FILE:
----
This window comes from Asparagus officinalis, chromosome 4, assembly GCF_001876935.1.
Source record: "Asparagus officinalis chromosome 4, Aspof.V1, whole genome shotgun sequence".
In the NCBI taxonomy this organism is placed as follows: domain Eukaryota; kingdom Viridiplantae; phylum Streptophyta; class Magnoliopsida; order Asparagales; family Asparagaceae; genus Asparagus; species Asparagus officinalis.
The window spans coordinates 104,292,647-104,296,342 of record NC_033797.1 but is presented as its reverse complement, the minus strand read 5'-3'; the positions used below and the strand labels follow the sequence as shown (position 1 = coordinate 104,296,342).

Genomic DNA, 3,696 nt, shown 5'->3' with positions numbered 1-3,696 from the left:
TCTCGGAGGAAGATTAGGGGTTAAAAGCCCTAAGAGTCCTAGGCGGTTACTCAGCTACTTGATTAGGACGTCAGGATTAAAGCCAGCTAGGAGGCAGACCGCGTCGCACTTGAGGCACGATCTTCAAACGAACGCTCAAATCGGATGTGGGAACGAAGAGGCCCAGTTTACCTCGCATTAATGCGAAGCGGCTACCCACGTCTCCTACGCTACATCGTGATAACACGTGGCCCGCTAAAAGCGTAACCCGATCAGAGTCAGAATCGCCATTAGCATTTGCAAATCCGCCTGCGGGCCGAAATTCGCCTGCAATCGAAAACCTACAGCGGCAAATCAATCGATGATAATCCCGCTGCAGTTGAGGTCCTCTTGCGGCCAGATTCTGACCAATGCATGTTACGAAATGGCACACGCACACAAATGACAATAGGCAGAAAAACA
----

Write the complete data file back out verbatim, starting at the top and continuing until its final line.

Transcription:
This window comes from Asparagus officinalis, chromosome 4, assembly GCF_001876935.1.
Source record: "Asparagus officinalis chromosome 4, Aspof.V1, whole genome shotgun sequence".
In the NCBI taxonomy this organism is placed as follows: domain Eukaryota; kingdom Viridiplantae; phylum Streptophyta; class Magnoliopsida; order Asparagales; family Asparagaceae; genus Asparagus; species Asparagus officinalis.
The window spans coordinates 104,292,647-104,296,342 of record NC_033797.1 but is presented as its reverse complement, the minus strand read 5'-3'; the positions used below and the strand labels follow the sequence as shown (position 1 = coordinate 104,296,342).

Genomic DNA, 3,696 nt, shown 5'->3' with positions numbered 1-3,696 from the left:
TCTCGGAGGAAGATTAGGGGTTAAAAGCCCTAAGAGTCCTAGGCGGTTACTCAGCTACTTGATTAGGACGTCAGGATTAAAGCCAGCTAGGAGGCAGACCGCGTCGCACTTGAGGCACGATCTTCAAACGAACGCTCAAATCGGATGTGGGAACGAAGAGGCCCAGTTTACCTCGCATTAATGCGAAGCGGCTACCCACGTCTCCTACGCTACATCGTGATAACACGTGGCCCGCTAAAAGCGTAACCCGATCAGAGTCAGAATCGCCATTAGCATTTGCAAATCCGCCTGCGGGCCGAAATTCGCCTGCAATCGAAAACCTACAGCGGCAAATCAATCGATGATAATCCCGCTGCAGTTGAGGTCCTCTTGCGGCCAGATTCTGACCAATGCATGTTACGAAATGGCACACGCACACAAATGACAATAGGCAGAAAAACA